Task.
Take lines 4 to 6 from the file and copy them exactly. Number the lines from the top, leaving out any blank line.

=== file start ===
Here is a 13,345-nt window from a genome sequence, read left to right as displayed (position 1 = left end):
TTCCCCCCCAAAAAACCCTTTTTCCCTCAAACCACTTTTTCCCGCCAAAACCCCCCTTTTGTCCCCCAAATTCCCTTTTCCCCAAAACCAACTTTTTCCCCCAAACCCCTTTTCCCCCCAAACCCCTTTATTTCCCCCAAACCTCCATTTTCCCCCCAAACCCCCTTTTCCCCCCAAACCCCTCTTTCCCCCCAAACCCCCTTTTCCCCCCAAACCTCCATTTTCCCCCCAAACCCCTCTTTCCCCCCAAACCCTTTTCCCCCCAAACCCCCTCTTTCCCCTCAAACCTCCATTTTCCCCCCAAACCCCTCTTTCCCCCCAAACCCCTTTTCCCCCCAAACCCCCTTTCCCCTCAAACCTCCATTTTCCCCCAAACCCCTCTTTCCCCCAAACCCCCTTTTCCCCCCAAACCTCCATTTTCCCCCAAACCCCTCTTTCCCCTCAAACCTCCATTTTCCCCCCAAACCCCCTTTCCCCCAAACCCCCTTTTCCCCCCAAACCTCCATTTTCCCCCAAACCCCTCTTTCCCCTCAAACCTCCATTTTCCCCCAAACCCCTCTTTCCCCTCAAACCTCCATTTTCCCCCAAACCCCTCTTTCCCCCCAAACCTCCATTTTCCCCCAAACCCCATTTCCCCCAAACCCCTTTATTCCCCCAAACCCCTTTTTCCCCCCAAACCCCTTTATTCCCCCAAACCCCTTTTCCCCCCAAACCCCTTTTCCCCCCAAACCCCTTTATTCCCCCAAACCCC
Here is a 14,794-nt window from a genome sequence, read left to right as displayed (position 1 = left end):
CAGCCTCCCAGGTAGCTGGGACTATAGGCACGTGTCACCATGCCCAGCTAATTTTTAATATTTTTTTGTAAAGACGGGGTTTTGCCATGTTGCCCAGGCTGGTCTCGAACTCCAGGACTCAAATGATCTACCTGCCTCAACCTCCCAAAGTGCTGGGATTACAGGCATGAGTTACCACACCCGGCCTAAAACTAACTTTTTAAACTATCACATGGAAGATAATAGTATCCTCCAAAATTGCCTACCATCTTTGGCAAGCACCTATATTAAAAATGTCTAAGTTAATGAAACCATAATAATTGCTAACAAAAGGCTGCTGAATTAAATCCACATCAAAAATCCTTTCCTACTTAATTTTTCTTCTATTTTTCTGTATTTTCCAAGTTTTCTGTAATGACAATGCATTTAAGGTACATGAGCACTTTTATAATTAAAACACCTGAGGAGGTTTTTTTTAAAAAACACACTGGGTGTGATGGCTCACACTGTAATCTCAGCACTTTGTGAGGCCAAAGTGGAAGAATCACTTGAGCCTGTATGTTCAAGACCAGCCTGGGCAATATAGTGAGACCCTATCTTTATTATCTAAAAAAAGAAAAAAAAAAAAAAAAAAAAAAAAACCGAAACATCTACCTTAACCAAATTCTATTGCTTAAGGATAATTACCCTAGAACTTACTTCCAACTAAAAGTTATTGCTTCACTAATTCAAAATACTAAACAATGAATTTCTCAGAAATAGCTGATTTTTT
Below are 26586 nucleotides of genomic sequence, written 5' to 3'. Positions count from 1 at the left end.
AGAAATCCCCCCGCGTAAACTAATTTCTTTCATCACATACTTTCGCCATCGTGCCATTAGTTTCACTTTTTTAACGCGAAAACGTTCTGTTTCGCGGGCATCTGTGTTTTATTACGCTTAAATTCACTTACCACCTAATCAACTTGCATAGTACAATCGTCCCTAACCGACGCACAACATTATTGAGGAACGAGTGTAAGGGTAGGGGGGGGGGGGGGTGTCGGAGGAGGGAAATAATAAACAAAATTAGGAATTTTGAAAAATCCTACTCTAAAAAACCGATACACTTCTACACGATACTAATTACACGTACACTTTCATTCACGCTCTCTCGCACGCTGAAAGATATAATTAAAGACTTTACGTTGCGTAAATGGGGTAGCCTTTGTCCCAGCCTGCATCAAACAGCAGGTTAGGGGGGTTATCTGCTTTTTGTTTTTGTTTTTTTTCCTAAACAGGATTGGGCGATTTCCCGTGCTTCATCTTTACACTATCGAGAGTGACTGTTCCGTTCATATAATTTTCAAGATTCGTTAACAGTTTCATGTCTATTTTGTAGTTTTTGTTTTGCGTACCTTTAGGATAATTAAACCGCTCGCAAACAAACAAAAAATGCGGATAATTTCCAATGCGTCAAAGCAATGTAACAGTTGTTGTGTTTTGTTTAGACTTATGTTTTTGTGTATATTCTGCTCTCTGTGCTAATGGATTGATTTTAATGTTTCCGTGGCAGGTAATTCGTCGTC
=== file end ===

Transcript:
CAGCCTCCCAGGTAGCTGGGACTATAGGCACGTGTCACCATGCCCAGCTAATTTTTAATATTTTTTTGTAAAGACGGGGTTTTGCCATGTTGCCCAGGCTGGTCTCGAACTCCAGGACTCAAATGATCTACCTGCCTCAACCTCCCAAAGTGCTGGGATTACAGGCATGAGTTACCACACCCGGCCTAAAACTAACTTTTTAAACTATCACATGGAAGATAATAGTATCCTCCAAAATTGCCTACCATCTTTGGCAAGCACCTATATTAAAAATGTCTAAGTTAATGAAACCATAATAATTGCTAACAAAAGGCTGCTGAATTAAATCCACATCAAAAATCCTTTCCTACTTAATTTTTCTTCTATTTTTCTGTATTTTCCAAGTTTTCTGTAATGACAATGCATTTAAGGTACATGAGCACTTTTATAATTAAAACACCTGAGGAGGTTTTTTTTAAAAAACACACTGGGTGTGATGGCTCACACTGTAATCTCAGCACTTTGTGAGGCCAAAGTGGAAGAATCACTTGAGCCTGTATGTTCAAGACCAGCCTGGGCAATATAGTGAGACCCTATCTTTATTATCTAAAAAAAGAAAAAAAAAAAAAAAAAAAAAAAAACCGAAACATCTACCTTAACCAAATTCTATTGCTTAAGGATAATTACCCTAGAACTTACTTCCAACTAAAAGTTATTGCTTCACTAATTCAAAATACTAAACAATGAATTTCTCAGAAATAGCTGATTTTTT
Below are 26586 nucleotides of genomic sequence, written 5' to 3'. Positions count from 1 at the left end.
AGAAATCCCCCCGCGTAAACTAATTTCTTTCATCACATACTTTCGCCATCGTGCCATTAGTTTCACTTTTTTAACGCGAAAACGTTCTGTTTCGCGGGCATCTGTGTTTTATTACGCTTAAATTCACTTACCACCTAATCAACTTGCATAGTACAATCGTCCCTAACCGACGCACAACATTATTGAGGAACGAGTGTAAGGGTAGGGGGGGGGGGGGGTGTCGGAGGAGGGAAATAATAAACAAAATTAGGAATTTTGAAAAATCCTACTCTAAAAAACCGATACACTTCTACACGATACTAATTACACGTACACTTTCATTCACGCTCTCTCGCACGCTGAAAGATATAATTAAAGACTTTACGTTGCGTAAATGGGGTAGCCTTTGTCCCAGCCTGCATCAAACAGCAGGTTAGGGGGGTTATCTGCTTTTTGTTTTTGTTTTTTTTCCTAAACAGGATTGGGCGATTTCCCGTGCTTCATCTTTACACTATCGAGAGTGACTGTTCCGTTCATATAATTTTCAAGATTCGTTAACAGTTTCATGTCTATTTTGTAGTTTTTGTTTTGCGTACCTTTAGGATAATTAAACCGCTCGCAAACAAACAAAAAATGCGGATAATTTCCAATGCGTCAAAGCAATGTAACAGTTGTTGTGTTTTGTTTAGACTTATGTTTTTGTGTATATTCTGCTCTCTGTGCTAATGGATTGATTTTAATGTTTCCGTGGCAGGTAATTCGTCGTC